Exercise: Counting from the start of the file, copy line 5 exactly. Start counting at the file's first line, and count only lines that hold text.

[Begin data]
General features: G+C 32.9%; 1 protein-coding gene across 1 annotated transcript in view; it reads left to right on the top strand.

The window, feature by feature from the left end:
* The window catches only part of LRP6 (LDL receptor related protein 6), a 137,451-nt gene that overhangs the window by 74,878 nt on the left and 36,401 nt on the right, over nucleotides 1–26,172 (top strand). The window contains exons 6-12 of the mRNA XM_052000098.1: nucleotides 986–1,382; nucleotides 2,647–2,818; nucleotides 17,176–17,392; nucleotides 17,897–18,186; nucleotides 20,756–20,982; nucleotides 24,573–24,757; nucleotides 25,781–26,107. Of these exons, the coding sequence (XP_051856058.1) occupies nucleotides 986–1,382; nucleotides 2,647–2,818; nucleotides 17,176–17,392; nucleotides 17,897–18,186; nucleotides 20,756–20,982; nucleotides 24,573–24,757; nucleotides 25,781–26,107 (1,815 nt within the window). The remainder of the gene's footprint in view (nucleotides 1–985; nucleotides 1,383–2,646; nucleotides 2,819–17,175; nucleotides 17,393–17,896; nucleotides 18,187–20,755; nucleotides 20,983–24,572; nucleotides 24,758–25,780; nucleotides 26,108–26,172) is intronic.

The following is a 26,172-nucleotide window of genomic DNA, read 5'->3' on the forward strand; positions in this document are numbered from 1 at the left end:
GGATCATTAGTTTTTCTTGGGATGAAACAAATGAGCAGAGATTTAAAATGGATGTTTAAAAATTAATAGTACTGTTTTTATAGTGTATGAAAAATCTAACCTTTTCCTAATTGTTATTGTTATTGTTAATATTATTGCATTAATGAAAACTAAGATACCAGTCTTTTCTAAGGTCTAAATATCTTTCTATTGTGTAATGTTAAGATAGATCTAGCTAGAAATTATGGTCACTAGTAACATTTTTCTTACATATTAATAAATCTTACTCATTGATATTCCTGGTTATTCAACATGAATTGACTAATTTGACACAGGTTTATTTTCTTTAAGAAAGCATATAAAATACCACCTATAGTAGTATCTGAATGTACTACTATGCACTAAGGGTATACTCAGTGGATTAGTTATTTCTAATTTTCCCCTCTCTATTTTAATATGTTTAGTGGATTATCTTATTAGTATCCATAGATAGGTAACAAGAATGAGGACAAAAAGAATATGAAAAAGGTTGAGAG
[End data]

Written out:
GGATCATTAGTTTTTCTTGGGATGAAACAAATGAGCAGAGATTTAAAATGGATGTTTAAAAATTAATAGTACTGTTTTTATAGTGTATGAAAAATCTAACCTTTTCCTAATTGTTATTGTTATTGTTAATATTATTGCATTAATGAAAACTAAGATACCAGTCTTTTCTAAGGTCTAAATATCTTTCTATTGTGTAATGTTAAGATAGATCTAGCTAGAAATTATGGTCACTAGTAACATTTTTCTTACATATTAATAAATCTTACTCATTGATATTCCTGGTTATTCAACATGAATTGACTAATTTGACACAGGTTTATTTTCTTTAAGAAAGCATATAAAATACCACCTATAGTAGTATCTGAATGTACTACTATGCACTAAGGGTATACTCAGTGGATTAGTTATTTCTAATTTTCCCCTCTCTATTTTAATATGTTTAGTGGATTATCTTATTAGTATCCATAGATAGGTAACAAGAATGAGGACAAAAAGAATATGAAAAAGGTTGAGAG